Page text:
Vauxhall’s reborn hatchback gets three drivetrain options – could diesel be the unlikely pick of the bunch?
In what could be the unlikeliest comeback story since Kate Bush topping the charts a few weeks ago with her 1985 song Running Up That Hill, diesel is enjoying a bit of a resurgence in the new car market. Even after years of demonisation, diesel still just about stands proud as the most affordable and time-efficient means of covering large distances at a constant pace.
Until the advent of solid-state batteries and the proliferation of EV chargers across Europe, there will surely remain a place in certain product line-ups for a variant that sups from black pumps. That’s why the new Vauxhall Astra (like the Citroen C4 and Peugeot 308 to which it’s closely related) is offered with a diesel engine as well as petrol, plug-in hybrid and electric power.
That’s unparalleled drivetrain diversity and welcomed particularly in this instance, given the flexibility of purpose that it affords Vauxhall’s Ford Focus rival. Urban runabout, fleet-friendly family car or proper mile-muncher: it can do it all.
The diesel comes equipped with a 1.5-litre turbo four-pot producing a humble-sounding 128bhp, so it’s light on outright straight-line pace, but more importantly it serves up an agreeable 221lb ft of torque, which makes itself well known off the mark and through the mid-range – giving that lazy but effective grunt that makes driving an oil-burner feel like such a comparatively low-effort and unthinking experience.
The reserves are sent to the front axle via an eight-speed automatic gearbox, which, while sadly not controlled by the lovely trigger-like shifter fitted to other recent Stellantis cars, is responsive, is appropriately ratioed and goes about its business without much fuss – which is to say with minimal hesitation or jerking.
This lump will muster upwards of 60mpg on the WLTP test cycle, so it’s a good deal more frugal than the near-identically powerful but slightly nippier 1.2-litre turbo petrol triple we tested recently – although obviously it’s at its best at a high-speed cruise. And that’s not only for economical reasons.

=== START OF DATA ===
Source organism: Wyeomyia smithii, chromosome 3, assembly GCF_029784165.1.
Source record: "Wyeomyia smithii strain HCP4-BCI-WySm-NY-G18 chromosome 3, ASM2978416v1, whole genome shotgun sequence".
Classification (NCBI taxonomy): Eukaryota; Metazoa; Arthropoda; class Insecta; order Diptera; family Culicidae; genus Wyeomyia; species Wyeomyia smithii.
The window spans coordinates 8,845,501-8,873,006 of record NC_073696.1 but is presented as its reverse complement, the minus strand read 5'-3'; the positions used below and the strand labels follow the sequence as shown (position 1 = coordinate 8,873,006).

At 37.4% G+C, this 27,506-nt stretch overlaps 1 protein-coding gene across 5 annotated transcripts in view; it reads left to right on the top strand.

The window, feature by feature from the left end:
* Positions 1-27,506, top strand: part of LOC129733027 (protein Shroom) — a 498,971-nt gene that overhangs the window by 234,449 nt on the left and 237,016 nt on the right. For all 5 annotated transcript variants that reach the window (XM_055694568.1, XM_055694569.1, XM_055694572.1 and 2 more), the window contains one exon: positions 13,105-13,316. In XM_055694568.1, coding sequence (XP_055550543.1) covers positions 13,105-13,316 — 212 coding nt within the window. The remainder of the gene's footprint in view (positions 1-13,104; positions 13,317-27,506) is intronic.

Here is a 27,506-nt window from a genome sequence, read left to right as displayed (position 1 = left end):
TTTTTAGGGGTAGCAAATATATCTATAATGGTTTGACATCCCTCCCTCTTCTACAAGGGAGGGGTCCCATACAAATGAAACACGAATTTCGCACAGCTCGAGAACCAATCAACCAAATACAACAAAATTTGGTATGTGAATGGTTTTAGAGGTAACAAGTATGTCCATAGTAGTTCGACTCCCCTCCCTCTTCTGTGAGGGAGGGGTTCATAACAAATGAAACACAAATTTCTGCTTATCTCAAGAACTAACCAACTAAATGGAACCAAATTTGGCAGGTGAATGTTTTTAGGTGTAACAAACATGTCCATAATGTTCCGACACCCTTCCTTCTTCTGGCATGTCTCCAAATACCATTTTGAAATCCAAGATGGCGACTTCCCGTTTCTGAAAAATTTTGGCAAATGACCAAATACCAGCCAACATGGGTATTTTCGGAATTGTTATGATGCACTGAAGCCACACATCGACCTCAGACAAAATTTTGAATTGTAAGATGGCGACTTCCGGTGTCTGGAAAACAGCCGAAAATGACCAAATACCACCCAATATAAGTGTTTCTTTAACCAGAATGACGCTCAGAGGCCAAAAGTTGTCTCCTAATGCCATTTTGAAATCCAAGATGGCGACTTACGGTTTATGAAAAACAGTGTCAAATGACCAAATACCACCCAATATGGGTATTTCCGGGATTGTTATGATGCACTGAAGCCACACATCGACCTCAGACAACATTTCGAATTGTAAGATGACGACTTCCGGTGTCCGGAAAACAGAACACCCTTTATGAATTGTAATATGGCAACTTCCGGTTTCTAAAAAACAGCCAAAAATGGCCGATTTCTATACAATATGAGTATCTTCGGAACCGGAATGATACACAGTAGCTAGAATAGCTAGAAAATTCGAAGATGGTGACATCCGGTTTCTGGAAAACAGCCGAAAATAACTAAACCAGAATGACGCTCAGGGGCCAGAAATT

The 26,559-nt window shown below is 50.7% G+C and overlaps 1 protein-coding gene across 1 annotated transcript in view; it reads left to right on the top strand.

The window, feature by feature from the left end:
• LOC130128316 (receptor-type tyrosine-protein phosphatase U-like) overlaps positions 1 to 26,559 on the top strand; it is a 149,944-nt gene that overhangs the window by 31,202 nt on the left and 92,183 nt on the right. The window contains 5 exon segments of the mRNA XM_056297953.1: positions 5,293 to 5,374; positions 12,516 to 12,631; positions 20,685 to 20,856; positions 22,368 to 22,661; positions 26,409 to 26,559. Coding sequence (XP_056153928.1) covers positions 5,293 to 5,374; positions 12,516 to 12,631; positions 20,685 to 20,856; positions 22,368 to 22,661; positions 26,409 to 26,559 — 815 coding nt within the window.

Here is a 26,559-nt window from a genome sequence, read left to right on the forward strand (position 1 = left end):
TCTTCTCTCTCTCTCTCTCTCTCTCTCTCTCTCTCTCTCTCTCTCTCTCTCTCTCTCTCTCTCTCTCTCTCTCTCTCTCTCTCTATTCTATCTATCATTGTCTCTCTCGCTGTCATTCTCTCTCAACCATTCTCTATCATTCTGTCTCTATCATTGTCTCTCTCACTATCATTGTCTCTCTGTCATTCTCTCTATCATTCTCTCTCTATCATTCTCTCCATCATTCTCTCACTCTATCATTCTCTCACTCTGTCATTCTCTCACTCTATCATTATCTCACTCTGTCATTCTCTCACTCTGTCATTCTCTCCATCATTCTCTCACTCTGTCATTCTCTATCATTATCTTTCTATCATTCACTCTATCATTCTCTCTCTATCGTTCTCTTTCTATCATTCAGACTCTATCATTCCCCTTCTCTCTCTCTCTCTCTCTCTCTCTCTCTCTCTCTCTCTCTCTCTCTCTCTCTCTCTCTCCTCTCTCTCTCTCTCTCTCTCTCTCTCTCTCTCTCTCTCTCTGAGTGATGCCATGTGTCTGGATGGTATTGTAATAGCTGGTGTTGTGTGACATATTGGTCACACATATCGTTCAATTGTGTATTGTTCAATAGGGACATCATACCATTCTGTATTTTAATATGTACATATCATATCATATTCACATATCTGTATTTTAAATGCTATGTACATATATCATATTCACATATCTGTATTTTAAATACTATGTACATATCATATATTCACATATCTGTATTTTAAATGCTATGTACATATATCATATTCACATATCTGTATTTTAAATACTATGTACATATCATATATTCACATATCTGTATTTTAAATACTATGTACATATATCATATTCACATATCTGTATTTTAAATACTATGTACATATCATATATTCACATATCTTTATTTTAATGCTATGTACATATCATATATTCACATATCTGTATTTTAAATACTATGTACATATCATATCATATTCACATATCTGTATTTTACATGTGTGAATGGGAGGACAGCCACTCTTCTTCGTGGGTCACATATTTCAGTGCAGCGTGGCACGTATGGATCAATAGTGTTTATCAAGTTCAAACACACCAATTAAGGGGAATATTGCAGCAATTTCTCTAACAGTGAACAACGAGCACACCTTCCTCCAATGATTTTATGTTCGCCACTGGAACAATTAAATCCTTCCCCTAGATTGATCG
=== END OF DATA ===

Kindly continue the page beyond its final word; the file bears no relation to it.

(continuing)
At idle and under load, this is a gruff-sounding engine that doesn’t marry up aurally with what is otherwise a resoundingly successful and overtly premium design overhaul – inside and out – for the Astra. It fades away at a stride, but getting there is a reminder of why it has always been difficult to feel particularly inspired by the soundtrack of a diesel, and the Astra’s ride isn’t quite quiet enough or soft enough to compensate for the noise.
Really, though, those are small flaws in a product that feels like it should cost much more than it does. The cabin is far more visually inspiring than that of any form of Focus (even with a good lashing of fingerprint-prone piano black plastic) and the clear and intuitive touchscreen system infotainment betters the oft-frustrating one in the Seat Leon and the Volkswagen Golf. Everything is largely where you expect it to be – save for a couple of functions that require some menu-delving – and it feels as comfy and roomy as anything comparable.
Our car was in mid-rung GS Line trim, and while the concept of a circa- £30k middling Astra requires a bit of a mental adjustment, it still feels like pretty darn good value if you take into account the recent astronomical hikes in new car prices generally. We have a 360deg parking camera, intelligent adaptive cruise control, wireless smartphone mirroring, dual-zone climate control, puddle lights and so on.
It’s a generous package, but top tip: the range-topping Ultimate, with its wireless smartphone charger, jazzier wheels and panoramic sunroof, can be had for less than a grand more than the GS Line with a few options added. Peruse the price list carefully.